Working together to attract overseas visitors
Working in partnership to attract more overseas visitors is key to the success of the area as a tourism destination.
This was the strong message from businesses at the fifth annual North Somerset Tourism and Leisure Conference held at Clevedon Hall.
Representatives from 32 tourism and leisure-related businesses came together for the conference and stressed the value of working together to promote what the region has to offer, particularly to visitors from overseas.
Stephen Bashford, North Somerset Council’s Head of Economic Development, said one of the themes of the council’s recently refreshed Economic Plan was to work with key partners to position North Somerset and the West of England on an international stage to increase the volume and value of visitor spend.
“We see culture as a key driver of economic growth,” he told the conference.
“For the next two years North Somerset will benefit from the Arts Council and Visit England funded Bristol and Bath Cultural Destinations Project. This will bring together the West of England’s cultural and tourism sectors to promote the region’s diverse cultural offer and encourage more national and international visitors into the area, initially focusing on Germany and Scandinavia.
“By coming together to increase our visitor experience we have a big opportunity to bring more international tourism to the area. The value of this to the local economy is significant as overseas visitors stay longer than UK visitors with a much higher average spend per trip.”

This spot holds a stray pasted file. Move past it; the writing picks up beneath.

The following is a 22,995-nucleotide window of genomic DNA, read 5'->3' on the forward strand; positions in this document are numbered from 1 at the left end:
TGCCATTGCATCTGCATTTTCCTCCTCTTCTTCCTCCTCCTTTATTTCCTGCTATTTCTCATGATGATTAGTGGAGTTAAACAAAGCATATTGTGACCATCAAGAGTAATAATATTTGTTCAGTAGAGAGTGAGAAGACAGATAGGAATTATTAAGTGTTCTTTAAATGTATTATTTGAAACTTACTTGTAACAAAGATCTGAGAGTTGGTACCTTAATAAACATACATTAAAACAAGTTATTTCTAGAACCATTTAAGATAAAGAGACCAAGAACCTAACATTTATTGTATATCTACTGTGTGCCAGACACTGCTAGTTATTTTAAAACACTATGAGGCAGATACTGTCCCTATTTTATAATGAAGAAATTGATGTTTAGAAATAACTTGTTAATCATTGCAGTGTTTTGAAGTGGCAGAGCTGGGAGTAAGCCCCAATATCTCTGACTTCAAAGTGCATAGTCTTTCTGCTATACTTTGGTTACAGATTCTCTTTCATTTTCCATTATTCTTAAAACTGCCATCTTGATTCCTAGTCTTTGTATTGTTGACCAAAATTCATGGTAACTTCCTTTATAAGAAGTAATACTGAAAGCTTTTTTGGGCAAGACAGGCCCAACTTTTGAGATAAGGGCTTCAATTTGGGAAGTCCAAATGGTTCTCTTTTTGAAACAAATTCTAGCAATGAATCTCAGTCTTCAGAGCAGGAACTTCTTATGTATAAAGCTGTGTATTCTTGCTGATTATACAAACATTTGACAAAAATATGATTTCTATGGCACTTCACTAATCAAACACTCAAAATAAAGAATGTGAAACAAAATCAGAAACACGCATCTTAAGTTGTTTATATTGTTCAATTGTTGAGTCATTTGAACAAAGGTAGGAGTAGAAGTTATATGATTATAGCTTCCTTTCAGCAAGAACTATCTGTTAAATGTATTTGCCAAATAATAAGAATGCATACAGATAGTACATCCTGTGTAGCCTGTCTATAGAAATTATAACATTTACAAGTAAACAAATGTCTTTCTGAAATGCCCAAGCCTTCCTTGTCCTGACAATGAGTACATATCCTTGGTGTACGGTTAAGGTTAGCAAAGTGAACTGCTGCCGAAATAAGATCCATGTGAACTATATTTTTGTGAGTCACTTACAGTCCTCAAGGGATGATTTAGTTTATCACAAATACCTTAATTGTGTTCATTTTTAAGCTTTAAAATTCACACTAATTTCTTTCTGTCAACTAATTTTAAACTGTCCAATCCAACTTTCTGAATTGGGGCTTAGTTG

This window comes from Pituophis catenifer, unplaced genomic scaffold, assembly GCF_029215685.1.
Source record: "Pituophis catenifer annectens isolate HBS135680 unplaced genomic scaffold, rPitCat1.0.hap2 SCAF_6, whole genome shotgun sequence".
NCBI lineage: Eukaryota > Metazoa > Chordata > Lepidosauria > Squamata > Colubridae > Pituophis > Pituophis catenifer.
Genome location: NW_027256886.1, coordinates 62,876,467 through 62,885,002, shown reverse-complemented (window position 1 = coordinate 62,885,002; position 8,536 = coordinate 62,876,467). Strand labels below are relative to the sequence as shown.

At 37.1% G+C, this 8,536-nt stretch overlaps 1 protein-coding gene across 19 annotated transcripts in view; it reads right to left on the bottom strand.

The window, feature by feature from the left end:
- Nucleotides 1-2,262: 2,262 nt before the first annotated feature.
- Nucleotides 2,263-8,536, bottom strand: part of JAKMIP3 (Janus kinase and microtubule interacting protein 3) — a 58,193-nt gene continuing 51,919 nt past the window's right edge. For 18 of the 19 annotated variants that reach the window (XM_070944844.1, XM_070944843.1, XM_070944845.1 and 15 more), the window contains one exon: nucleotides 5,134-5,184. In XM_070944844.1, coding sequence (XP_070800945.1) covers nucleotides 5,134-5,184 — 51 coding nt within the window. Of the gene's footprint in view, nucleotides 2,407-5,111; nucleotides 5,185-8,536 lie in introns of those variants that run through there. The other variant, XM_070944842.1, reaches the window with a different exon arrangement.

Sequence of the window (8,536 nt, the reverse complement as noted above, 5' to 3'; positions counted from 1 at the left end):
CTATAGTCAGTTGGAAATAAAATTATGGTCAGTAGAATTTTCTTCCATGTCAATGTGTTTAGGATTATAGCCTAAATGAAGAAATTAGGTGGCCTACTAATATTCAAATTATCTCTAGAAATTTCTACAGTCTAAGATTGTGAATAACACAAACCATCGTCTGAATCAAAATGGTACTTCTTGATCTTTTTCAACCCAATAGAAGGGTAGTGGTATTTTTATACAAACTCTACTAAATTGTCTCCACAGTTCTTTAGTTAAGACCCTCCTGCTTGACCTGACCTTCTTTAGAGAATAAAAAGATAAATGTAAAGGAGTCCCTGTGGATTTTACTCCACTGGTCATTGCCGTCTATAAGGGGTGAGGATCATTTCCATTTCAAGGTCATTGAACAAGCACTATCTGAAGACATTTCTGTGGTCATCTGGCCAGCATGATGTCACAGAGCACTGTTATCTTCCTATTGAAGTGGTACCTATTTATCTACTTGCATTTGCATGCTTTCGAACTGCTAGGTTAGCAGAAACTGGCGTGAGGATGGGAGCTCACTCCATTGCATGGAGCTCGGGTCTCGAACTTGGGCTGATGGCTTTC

Martin Pople from the Bristol and Bath Cultural Destinations Project said it was their job to promote the whole region, including North Somerset and South Gloucestershire, as an accessible and exciting cultural destination.
“One of our campaigns, run in conjunction with Bristol Airport, is aimed at bringing in more visitors through the airport,” he said.
“Bath, in particular, is a popular destination for overseas visitors. Once we attract them here it’s our job to get them to explore the region, to stay longer and to spend more.
“Working in collaboration rather than in competition is key to that. There’s a real sense of partnership working here in North Somerset – a recognition that working together is growing the size of the pie and that, if you can do that, your individual slice will get bigger.”
The conference was told that the latest economic impact report on the value of tourism in North Somerset, covering 2016, showed total visits were 8,209,000, up three per cent on 2015, and total day and staying visitor spend was £375,339,000, also up three per cent on 2015. Full-time equivalent employment was 5,031, making up seven per cent of all employment in the district.